There are 21 essential minerals required by the human body. They are called essential as the body cannot produce them, and without them, you can become seriously ill.
Approximately 4% of the body mass consists of minerals. But how many of the essential minerals can you actually name?
Below, we will go through all 21, their main roles in the body, and reveal the best food sources of each.
What Is A Mineral?
Together with carbohydrates, proteins, fats, water and vitamins; minerals make up the 6 essential nutrient groups for the human body.
Minerals are naturally-occurring inorganic substances (i.e. they do not have a carbon atom).
There are approximately 3800 known minerals, 21 of which are essential to the healthy functioning of the human body. Some minerals such as lead are toxic to humans.
Minerals have vast and varied roles in the body including healthy growth and development, transportation, regulating heart beat, building strong bones and ensuring the nervous system functions correctly.
In the human body, minerals can be either bound to organic molecules, or in their inorganic form. They can be in two different states:
- Solid state as crystals such as bones and teeth;
- Or in solution: in ionized or non-ionized form such as blood plasma.
They can even pass from one state to another, for example, calcium, which in the case of hypocalcemia, is removed from bones (its solid crystalline form) to plasma (ionic form).
What Is An Essential Mineral?
An essential mineral is any mineral required by the body for health, that cannot be produced by the body and so has to be provided by your diet.
There are 21 essential minerals, often described as the five major minerals (calcium, phosphorus, potassium, sodium, and magnesium); and 16 trace minerals (iron, cobalt, copper, zinc, manganese, molybdenum, iodine, selenium, sulfur, chloride, boron, silicon, vanadium, nickel, arsenic, chromium).
As the name implies, trace minerals are required in far smaller amounts (less than 100 mg/day). Each has a specific biochemical function in the human body. They are needed in such tiny amounts that the role of many were not discovered until recently, and the essentiality of some is still being debated.
The Essential Minerals And Their Role In The Body
First off, it’s important to note that no mineral is used in isolation by the body. All minerals interact with other minerals, vitamins, enzymes etc. For example, it is overly simplistic to say calcium makes healthy bones, as magnesium and phosphorus must also be present to build bones.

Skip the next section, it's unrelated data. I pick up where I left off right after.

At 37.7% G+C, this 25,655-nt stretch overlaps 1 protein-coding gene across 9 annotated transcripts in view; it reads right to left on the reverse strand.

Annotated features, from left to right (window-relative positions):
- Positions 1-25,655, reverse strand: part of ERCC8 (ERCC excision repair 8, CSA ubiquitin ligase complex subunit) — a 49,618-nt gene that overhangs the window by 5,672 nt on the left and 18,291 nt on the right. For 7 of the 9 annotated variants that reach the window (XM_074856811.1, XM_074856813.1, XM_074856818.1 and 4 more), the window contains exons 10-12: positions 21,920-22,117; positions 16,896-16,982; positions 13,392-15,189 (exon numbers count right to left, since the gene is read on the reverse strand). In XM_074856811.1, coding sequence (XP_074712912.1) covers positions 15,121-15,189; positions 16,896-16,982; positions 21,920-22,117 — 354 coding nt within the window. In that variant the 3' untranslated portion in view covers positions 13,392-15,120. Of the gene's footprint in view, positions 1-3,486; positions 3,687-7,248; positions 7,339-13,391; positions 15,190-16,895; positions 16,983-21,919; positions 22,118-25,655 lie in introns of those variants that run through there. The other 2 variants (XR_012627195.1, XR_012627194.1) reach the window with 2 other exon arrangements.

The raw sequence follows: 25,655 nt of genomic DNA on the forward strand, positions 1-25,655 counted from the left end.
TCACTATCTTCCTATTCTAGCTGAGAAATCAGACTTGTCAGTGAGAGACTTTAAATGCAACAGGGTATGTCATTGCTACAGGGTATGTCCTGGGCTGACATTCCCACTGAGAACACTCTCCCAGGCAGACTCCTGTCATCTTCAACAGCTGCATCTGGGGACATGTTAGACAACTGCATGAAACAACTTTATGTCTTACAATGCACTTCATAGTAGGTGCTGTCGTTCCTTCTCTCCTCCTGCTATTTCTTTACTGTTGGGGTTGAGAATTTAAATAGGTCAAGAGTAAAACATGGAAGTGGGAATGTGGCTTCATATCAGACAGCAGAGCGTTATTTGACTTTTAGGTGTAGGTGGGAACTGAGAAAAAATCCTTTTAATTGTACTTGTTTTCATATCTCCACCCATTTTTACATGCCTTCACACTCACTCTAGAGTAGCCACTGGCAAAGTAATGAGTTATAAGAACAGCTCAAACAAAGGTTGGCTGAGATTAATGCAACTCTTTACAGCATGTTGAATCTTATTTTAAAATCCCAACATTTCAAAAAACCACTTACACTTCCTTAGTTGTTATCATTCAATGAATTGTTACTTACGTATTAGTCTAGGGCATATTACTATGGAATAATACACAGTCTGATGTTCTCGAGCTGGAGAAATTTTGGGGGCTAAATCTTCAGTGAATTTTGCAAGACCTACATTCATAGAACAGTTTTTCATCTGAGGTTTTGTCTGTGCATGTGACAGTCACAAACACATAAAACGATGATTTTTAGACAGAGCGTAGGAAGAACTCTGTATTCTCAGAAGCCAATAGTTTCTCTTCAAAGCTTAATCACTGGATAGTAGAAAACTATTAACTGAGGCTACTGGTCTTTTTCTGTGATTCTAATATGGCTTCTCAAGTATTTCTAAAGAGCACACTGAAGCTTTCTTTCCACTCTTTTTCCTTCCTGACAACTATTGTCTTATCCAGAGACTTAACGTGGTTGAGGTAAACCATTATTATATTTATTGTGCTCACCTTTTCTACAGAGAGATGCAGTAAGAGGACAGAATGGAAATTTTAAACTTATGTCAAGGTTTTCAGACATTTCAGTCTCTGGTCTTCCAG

1. Calcium (Ca)
Found in teeth, bones and nails: Calcium is the most abundant mineral in the body.
Roles of calcium in the body: Calcium is essential for the clotting of blood, the action of certain enzymes and the control of the passage of fluids through the cell walls. It is also essential to normal heart action and muscle contraction.
Symptoms of calcium deficiency: Weaker bones, delayed growth, nervous irritability and muscle sensitivity.
Good sources of calcium: Green leafy vegetables such as broccoli and cabbage, seeds, nuts, dates, oranges and tofu. Though high in calcium, dairy products are acid-forming so they are not a good source.
2. Phosphorus (P)
Phosphorus is found in bones, teeth, and the protoplasm and nucleus of every cell. It is used in more bodily functions than any other mineral.
Roles of phosphorus in the body: Phosphorus is used to build healthy bones and teeth (in combination with calcium); to metabolize carbohydrates, fats and proteins; to build nerve and brain cells.
Symptoms of phosphorus deficiency: Poor bone and teeth development, mental fatigue, feeling of depression resulting from exhausted nerve energy.
Good sources of phosphorus: Coconut, green leafy vegetables, pears, apple, avocado, dates, carrots, rice, oats, fish, legumes.
3. Potassium (K)
Roles of potassium in the body: Potassium regulates transportation in and out of cells including the removal of toxins and delivery of nutrients, regulates the heart beat, tissue elasticity, aids healing, promotes correct liver functioning and regulates nerve and muscle action.
Symptoms of potassium deficiency: Poor muscular control, poor digestion, liver problems, slow healing of sores.
Good sources of potassium: Cereals, most fresh fruit and vegetables, bananas, papaya, fish, pulses, nuts and seeds.
4. Sodium (Na)
Roles of sodium in the body: With potassium, sodium regulates exchange in and out of cells; helps maintain water balance; is required to produce digestive juices; helps eliminate carbon dioxide; aids correct nerve functioning.
Symptoms of sodium deficiency: Muscle cramp, nausea, indigestion, arthritis, rheumatism, gallbladder and kidney stones.
Good sources of sodium: Seeds, strawberry, melon, sea asparagus, fish, natural extracted salts. Note that sodium chloride (refined table salt) is a bad source of sodium and poisonous to the body.
5. Magnesium (Mg)
Roles of magnesium in the body: Required for more than 300 biochemical reactions, maintain normal nerve and muscle function, supports a healthy immune system, carbohydrate metabolism.